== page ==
As you may have read in my previous musings on the subject, the YouTube Music Awards (or the YTMA’s as it’s now being called) seemed like an ideal event to represent the best of the new music business. Or should have been. Here’s what we got during Sunday night’s extravaganza instead.
1. A show that was poorly viewed. The show was viewed by only 220,000 viewers at its peak, which is embarrassing for a platform the size of YouTube. The fact is that most of the performers alone could have done better numbers without the network’s help, which means that YouTube did a woeful job getting the word out.
Now think about that for a second - YouTube, which is the most powerful platform for discovering new music online, and which is owned by Google, arguably the most powerful of all Internet companies, could only generate 220,000 viewers! Even 10 times that amount would have been embarrassing. Just for comparison, the MTV VMA’s had a viewership of 10.1 million this year.
The interesting thing was that the YouTube Music Awards got a lot of coverage from the mainstream press, which clearly didn’t address the market that the show was aimed at. Shouldn’t a company so steeped in modern mass communication know better?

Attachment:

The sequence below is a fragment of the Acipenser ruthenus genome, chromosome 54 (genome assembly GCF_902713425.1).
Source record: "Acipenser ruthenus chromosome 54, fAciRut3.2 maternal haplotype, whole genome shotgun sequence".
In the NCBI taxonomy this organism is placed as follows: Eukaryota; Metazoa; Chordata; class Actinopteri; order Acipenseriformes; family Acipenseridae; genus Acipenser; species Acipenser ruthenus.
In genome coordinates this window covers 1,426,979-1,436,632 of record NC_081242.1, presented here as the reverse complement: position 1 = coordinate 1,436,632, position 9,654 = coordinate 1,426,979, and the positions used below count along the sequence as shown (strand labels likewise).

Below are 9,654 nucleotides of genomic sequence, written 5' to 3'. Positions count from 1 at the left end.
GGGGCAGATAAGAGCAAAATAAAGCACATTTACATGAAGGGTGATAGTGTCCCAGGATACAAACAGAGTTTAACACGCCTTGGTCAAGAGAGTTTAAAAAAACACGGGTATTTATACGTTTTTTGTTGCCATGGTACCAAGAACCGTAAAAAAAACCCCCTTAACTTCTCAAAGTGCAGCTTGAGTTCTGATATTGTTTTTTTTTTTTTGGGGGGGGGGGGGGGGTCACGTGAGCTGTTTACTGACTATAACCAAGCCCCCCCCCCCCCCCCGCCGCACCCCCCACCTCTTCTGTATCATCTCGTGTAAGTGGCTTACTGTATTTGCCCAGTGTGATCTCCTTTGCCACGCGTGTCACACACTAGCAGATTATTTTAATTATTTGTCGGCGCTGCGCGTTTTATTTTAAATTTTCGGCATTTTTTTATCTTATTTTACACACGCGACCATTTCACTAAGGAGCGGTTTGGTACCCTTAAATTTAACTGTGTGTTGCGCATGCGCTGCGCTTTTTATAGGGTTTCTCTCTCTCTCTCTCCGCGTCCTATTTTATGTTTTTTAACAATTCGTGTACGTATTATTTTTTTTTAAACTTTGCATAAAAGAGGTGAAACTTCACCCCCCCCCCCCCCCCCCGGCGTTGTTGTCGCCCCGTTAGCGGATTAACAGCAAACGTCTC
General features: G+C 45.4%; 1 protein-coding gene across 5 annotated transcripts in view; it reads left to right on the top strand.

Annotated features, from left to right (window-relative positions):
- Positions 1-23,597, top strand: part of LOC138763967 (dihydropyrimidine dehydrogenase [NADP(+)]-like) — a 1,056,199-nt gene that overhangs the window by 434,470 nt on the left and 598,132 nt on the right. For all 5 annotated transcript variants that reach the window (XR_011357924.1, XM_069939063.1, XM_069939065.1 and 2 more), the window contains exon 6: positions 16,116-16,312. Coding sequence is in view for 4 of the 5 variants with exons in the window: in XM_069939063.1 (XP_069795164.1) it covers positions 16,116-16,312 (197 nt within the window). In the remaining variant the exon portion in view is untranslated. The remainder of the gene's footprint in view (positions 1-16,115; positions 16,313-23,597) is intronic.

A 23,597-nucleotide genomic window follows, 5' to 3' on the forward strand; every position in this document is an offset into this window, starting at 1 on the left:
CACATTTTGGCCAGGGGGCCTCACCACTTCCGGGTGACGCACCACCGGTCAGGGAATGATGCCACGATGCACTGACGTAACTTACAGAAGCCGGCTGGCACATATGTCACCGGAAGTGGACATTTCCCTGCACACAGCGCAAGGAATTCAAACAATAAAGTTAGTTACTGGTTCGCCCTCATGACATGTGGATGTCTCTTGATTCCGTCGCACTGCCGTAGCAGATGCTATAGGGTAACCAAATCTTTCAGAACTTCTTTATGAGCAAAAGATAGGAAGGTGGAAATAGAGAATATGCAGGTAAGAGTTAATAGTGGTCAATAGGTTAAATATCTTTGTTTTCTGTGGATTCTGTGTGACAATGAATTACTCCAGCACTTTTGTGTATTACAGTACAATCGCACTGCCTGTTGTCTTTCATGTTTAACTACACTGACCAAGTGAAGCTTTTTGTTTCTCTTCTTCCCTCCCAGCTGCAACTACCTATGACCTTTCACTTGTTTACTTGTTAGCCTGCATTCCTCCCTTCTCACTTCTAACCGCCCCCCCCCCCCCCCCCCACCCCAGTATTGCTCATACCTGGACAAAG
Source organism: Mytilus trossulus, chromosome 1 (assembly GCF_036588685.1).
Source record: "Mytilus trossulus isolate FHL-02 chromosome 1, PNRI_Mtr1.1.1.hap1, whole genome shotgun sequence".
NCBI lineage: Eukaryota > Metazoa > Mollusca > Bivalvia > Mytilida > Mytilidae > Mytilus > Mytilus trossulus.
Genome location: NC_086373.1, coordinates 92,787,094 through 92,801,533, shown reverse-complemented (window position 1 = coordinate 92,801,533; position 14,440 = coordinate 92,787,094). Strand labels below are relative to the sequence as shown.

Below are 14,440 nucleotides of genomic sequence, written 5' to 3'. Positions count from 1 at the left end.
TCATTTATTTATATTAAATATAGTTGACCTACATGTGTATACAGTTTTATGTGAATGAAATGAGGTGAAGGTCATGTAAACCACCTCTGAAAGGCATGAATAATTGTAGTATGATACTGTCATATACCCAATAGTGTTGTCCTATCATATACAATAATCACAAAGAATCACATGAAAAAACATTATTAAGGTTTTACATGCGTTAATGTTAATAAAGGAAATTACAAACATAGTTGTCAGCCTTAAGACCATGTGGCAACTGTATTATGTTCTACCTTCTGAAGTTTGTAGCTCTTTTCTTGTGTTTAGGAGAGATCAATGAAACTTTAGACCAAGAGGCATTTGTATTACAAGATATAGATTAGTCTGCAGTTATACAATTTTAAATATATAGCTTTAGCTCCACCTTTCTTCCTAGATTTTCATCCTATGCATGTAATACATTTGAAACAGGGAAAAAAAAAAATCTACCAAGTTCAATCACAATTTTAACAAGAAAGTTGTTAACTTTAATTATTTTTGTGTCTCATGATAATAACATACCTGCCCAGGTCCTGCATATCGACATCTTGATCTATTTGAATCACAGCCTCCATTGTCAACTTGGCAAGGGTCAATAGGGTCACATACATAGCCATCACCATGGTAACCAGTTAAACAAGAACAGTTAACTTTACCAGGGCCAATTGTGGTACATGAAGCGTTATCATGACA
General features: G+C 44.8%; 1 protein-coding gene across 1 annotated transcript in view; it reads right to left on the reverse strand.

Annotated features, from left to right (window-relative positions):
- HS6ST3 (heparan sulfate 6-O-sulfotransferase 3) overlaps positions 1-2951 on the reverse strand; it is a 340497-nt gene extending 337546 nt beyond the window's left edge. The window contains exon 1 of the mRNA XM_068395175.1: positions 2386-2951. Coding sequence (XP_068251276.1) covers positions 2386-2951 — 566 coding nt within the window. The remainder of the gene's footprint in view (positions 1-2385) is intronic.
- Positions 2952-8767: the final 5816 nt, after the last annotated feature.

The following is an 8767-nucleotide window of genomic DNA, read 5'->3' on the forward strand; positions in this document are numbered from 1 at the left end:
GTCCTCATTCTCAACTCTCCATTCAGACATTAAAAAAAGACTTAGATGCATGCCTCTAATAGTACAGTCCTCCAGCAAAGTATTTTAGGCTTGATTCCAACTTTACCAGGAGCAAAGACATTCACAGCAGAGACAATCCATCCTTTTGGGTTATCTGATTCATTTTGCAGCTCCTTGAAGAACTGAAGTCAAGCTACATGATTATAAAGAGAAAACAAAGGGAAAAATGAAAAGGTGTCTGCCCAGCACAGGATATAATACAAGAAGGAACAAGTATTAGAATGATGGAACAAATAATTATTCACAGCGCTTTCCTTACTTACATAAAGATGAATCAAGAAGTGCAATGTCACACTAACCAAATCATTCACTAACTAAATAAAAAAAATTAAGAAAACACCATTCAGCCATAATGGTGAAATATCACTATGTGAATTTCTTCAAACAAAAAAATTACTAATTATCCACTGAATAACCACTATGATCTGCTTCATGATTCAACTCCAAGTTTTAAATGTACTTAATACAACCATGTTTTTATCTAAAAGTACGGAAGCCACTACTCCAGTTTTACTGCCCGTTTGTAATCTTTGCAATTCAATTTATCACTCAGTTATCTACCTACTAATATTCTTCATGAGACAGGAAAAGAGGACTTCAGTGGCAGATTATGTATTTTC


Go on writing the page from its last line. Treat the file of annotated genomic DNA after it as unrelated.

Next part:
That said, the show did have a fair amount of social action, with over 300,000 tweets over the three hours before during and after the show. The problem here is that the tweet dropped off drastically when the show went live, which could have been from the fact that most viewers were watching on a phone or tablet, and it’s difficult to tweet and watch at the same time when you only have one screen. Read more on Forbes.
Help support this blog. Any purchases made through our Amazon links help support this website with no cost to you.
You should follow me on Twitter and Facebook for daily news and updates on production and the music business.
Check out my Big Picture blog for discussion on common music, engineering and production tips and tricks.